David Gianulias Explains His Wine Choosing Process

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Serving as one of the founders of the Levendi Winery in California, David Gianulias is known amongst his friends as a great resource for wine knowledge. Many people ask him how he chooses which wine to bring to a gathering or function held by someone else. To answer their queries, he gives the following advice.

Bottle of wine against lavender.

  • For those who are new to the world of wine, selecting the right offering for a dinner party or other occasion can be very intimidating. Before shopping for a wine choice, it is important to ask a few questions and understand the nature of the gathering. Armed with a little knowledge beforehand will make the whole process easier and overall more successful.
  • In most cases, wine selection will firstly be determined by the food that is being served at the event. Knowing how to pair wine with food is something that is learned over time. There are, however, a few standard rules that can make even the novice wine connoisseur have an easier time in choosing.
  • If the event will also serve food that is bold in flavor, the wine must accentuate and have the ability to stand up to those robust flavors. This is often the case when red meats, game, and acidic or tomato based pasta sauces are being served. For these types of menus, choose a red wine. If the food served will be lighter in flavor, such as chicken, fish, or creamy sauces, choose a white wine. The exception to this rule is when spicy foods are served. Regardless of whether the foods would fit into the traditional red or white categories, it is smart to pair spicy foods with a sweeter wine to promote balance on the palate.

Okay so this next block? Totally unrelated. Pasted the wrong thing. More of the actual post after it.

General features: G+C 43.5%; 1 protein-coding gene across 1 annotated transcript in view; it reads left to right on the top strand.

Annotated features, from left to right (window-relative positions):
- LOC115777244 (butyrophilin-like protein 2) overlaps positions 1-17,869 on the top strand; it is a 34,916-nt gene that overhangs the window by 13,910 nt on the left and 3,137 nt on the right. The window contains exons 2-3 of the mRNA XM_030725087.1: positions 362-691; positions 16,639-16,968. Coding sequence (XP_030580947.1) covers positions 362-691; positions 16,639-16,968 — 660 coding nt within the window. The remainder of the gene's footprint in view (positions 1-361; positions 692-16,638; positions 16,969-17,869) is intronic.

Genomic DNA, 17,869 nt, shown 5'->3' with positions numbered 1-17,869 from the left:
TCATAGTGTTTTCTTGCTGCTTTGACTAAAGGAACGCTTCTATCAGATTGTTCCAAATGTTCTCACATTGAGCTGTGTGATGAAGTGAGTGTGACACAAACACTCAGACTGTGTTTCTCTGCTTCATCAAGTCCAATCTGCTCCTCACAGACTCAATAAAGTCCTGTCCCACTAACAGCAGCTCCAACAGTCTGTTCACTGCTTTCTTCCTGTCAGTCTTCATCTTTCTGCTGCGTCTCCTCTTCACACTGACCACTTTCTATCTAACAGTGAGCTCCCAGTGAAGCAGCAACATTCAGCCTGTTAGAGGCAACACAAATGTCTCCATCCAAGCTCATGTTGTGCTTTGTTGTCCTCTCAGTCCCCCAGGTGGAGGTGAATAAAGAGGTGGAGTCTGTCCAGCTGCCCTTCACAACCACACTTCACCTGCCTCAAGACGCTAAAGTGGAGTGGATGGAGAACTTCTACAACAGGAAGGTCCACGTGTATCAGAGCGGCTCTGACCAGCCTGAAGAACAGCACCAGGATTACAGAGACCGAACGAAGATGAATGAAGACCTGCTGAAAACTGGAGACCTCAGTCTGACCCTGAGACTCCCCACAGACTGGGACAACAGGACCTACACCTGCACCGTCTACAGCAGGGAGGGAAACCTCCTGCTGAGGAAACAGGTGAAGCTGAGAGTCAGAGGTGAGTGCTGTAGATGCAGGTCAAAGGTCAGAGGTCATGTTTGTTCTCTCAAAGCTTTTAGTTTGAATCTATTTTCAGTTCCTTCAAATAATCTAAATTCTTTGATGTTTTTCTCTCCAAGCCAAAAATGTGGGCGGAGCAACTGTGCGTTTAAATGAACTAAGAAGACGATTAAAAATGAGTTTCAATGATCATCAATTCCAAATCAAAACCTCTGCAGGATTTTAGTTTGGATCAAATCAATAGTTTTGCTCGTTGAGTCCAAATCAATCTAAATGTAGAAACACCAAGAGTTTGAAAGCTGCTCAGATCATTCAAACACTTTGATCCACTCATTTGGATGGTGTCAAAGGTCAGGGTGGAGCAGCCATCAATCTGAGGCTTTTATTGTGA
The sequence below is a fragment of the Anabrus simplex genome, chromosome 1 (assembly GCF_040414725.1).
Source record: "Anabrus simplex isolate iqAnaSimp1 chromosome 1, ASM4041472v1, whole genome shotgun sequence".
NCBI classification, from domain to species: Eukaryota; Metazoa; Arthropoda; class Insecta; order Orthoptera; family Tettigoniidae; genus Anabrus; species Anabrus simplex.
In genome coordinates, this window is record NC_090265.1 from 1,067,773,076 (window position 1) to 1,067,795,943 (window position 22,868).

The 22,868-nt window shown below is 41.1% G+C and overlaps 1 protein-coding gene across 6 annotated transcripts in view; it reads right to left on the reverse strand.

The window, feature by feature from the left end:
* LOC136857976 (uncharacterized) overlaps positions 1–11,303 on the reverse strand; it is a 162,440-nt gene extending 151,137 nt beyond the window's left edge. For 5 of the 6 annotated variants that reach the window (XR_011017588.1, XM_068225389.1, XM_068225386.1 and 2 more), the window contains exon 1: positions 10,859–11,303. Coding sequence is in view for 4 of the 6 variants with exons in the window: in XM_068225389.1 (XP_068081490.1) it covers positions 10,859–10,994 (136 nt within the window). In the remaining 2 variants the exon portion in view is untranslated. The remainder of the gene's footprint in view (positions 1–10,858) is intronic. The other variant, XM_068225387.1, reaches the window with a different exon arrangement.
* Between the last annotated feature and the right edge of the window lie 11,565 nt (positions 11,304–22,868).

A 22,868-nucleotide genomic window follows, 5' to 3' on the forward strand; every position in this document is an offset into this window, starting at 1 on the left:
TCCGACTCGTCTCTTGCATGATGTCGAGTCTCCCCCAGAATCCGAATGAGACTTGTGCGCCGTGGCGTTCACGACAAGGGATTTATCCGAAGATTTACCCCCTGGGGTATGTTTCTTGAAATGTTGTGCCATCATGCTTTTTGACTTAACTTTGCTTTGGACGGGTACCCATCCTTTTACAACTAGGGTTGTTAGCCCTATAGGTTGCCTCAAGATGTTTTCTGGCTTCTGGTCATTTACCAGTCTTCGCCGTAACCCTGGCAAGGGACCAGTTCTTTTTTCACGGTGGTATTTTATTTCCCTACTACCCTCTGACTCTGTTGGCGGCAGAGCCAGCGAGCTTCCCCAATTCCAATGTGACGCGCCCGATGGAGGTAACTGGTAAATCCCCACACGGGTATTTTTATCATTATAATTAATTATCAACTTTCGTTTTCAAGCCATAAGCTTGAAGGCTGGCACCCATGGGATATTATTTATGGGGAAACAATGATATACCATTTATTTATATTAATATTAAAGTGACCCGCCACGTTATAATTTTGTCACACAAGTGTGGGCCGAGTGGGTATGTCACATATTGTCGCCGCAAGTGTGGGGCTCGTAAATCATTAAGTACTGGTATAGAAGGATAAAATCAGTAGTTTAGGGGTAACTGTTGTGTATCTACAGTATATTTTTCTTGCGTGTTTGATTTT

• If the event will not have food served as well, a few classic choices for sipping wines include a Cabernet, Pinot Noir, or Riesling. Certain Sauvignon Blancs are also good for simple sipping without the accompaniment of foods.
  • The next choice Gianulias will make is based on the region where the grapes were grown. He is of course partial to the Napa Valley region, though knows that many fabulous vintages are found around the world. He recommends that those who are new to wine play it safe and select wines from France or the Tuscan region of Italy.
  • To narrow down his selection at this point, he must choose a specific varietal or blend. If, for example, he has determined that a red wine from Australia will be the hit of the party, he often selects a Syrah. Depending upon the food and the region, there are still many delicious choices at hand, explains David Gianulias.
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